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Why You Shouldn't Be Afraid to be a 'Servant Leader'

Servant leader's attitude

Instead of being a dictator and employees followers, a true servant leader serves the employees as well.

A leader makes sure each team member has the resources and support necessary to learn and grow.


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Why You Shouldn't Be Afraid to be a 'Servant Leader'

Why You Shouldn't Be Afraid to be a 'Servant Leader'

https://www.inc.com/john-boitnott/why-you-shouldn-t-be-afraid-to-be-a-servant-leader-.html

inc.com

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Key Ideas

The goal of servant leadership

Successful leadership starts with an attitude of providing service to the goals and dreams of customers and colleagues.

The goal of servant leadership is to lead with integrity, honesty, and professionalism at all times.

Workers who have "buy in" often deliver quality products, as well as customers who become highly devoted.

Servant leader's attitude

Instead of being a dictator and employees followers, a true servant leader serves the employees as well.

A leader makes sure each team member has the resources and support necessary to learn and grow.


Community Involvement

The servant leader concept emphasizes the importance of working for the benefit of the community at large.

This type of leader sees the bigger picture and creates products that improve the quality of life for customers. 

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The concept of servant leadership
The actual term for a leader who upends the power pyramid to put others' needs first was introduced by Robert Greenleaf in his influential 1970 essay "The Servant As Leader" in 1970.
The 6 main principles of servant leadership
  1. Empathy. Give trusted co-workers the benefit of the doubt by assuming the good in them. It goes a long way toward instilling loyalty and trust in you from your team.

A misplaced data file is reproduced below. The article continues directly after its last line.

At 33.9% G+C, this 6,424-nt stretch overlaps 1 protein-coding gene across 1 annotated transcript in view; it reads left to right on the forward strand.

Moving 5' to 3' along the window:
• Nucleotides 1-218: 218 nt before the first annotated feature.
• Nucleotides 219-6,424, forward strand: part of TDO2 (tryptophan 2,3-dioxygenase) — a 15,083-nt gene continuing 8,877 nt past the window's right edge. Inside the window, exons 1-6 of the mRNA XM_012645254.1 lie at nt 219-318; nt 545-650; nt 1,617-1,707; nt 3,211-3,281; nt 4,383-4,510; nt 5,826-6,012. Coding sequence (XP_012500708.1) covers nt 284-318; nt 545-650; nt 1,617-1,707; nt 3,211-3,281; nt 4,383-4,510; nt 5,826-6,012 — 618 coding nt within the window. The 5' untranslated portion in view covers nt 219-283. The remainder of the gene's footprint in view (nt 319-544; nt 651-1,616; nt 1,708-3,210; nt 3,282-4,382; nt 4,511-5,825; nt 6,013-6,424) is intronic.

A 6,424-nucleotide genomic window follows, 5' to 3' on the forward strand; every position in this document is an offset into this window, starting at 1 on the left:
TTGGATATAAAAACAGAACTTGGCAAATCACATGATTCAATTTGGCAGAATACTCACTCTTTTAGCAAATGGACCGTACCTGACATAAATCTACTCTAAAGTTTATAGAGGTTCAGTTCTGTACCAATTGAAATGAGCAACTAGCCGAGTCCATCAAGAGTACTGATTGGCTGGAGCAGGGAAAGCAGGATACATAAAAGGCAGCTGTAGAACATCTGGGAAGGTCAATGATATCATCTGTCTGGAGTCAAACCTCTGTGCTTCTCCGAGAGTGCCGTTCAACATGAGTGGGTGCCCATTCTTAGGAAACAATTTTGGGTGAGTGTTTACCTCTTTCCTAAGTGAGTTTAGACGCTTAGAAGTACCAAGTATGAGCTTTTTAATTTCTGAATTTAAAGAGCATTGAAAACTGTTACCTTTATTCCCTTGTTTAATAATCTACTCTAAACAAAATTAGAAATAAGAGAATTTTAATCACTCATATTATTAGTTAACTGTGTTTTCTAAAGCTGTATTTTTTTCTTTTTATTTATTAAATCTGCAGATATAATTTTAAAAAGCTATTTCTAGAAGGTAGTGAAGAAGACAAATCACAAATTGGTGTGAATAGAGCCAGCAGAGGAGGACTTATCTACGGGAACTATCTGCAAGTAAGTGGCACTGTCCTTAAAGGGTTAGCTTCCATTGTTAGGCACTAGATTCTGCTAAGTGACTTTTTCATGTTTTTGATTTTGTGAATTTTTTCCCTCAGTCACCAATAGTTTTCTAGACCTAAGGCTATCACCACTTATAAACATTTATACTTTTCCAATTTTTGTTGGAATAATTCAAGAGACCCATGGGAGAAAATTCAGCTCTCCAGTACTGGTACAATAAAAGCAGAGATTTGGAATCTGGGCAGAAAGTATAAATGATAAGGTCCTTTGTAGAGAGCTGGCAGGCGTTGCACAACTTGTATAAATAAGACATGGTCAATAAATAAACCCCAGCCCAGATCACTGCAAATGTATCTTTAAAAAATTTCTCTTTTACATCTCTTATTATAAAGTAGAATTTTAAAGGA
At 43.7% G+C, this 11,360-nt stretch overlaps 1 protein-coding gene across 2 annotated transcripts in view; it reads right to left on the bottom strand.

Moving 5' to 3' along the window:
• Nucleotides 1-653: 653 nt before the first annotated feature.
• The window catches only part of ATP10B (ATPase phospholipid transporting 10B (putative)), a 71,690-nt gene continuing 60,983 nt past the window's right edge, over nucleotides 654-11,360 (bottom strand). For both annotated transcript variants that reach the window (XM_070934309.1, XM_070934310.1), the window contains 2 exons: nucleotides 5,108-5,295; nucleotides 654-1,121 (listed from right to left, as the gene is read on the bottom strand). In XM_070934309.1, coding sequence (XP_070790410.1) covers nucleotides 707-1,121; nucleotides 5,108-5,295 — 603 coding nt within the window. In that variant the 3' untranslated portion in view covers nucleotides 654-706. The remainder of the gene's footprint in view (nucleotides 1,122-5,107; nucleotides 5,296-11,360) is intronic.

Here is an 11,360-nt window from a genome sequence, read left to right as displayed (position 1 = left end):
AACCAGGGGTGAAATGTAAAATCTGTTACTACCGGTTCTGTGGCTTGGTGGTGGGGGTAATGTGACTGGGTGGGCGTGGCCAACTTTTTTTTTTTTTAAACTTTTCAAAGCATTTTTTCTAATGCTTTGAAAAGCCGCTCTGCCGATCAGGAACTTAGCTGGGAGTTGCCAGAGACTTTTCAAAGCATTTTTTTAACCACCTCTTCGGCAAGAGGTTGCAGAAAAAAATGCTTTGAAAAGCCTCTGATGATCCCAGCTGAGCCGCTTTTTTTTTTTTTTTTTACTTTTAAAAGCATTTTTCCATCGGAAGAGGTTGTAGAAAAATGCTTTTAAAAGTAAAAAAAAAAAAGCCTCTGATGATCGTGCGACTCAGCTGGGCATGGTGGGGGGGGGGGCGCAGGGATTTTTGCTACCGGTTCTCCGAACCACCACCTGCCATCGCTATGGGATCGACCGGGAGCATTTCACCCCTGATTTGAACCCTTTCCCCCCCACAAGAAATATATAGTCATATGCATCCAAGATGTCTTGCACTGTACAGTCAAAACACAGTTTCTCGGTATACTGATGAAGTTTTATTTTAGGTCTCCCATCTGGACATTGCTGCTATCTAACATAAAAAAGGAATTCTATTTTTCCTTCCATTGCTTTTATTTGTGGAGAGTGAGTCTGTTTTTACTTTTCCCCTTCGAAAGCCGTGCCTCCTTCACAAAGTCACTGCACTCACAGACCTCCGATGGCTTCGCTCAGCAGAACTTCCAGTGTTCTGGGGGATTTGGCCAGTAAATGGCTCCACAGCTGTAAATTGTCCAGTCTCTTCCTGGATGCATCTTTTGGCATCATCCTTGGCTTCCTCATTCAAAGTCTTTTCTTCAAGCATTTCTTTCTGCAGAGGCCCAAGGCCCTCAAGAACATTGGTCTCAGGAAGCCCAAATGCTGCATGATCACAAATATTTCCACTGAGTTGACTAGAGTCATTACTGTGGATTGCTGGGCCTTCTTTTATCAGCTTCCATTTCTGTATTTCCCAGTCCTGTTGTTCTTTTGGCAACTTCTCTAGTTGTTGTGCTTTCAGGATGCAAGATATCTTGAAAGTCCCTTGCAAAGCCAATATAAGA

2. Awareness. Care deeply about the welfare of the team members. Don't view them only as cogs in a machine.
  3. Building community. Build community where both employees and customers can thrive.
  4. Persuasion. Rely on persuasion rather than coercion to create internal motivation required to complete the task effectively.
  5. Conceptualization. Servant-leading entrepreneurs focus on the big picture and don't get overly distracted by daily operations and short-term goals.
  6. Growth. Care passionately about the personal and professional growth of each member of the team.
Servant Leader

A servant leader is someone who serves others first, before anything else. 

Traditional leadership tends to be about systems and structures that make...
Servant leader traits
  • Isn’t concerned about acquiring or holding onto power.
  • Isn’t focused on maintaining a certain reputation above all else.
  • Isn’t obsessed with staying ahead of everyone else on the ladder.
  • Doesn’t fear employees gaining skills and knowledge beyond their own.
  • Doesn’t use domination or fear to control people
  • Doesn’t think in terms of controlling people at all, really.
  • Places high value on the community.
  • Is committed to the growth and improvement of those being led.
How to become a Servant Leader
  1. Be a good listener. Try to determine what the desire of the group or individuals are. 
  2. Practice empathy. Empathy allows you to get past surface issues and to discover what is going on.
  3. Embrace concepts of healing. The servant leader recognizes the brokenness of people and looks for ways to make broken people well.
  4. Be aware of the obvious and the subtle, both in your own life and in other’s lives.
  5. Be persuasive. Use the power of persuasion to help people choose the right path as needed instead of demanding the path.
  6. Be able to conceptualize. Servant leaders are big-picture thinkers, thinking of what their team needs to do to accomplish everything, not just the one thing in front of them.
  7. Be a good steward. A steward is someone who holds onto something and keeps it in good condition for others who need it down the road.
  8. Love the community.

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A servant leader is not a dictator

A dictator barks out orders and does not take into account the wants and needs of others. 

Servant leaders work tirelessly to develop their people and are focused on what they can do ...

Ways to establish a culture of servant leadership
  • Let others see you serve and encourage them to join you.
  • Make sure they know that you care. Being knowledgeable does not make you a good leader - being caring does.
  • Invest your time in your people. Regularly connect with them.
  • Don’t place restrictions on your willingness to serve.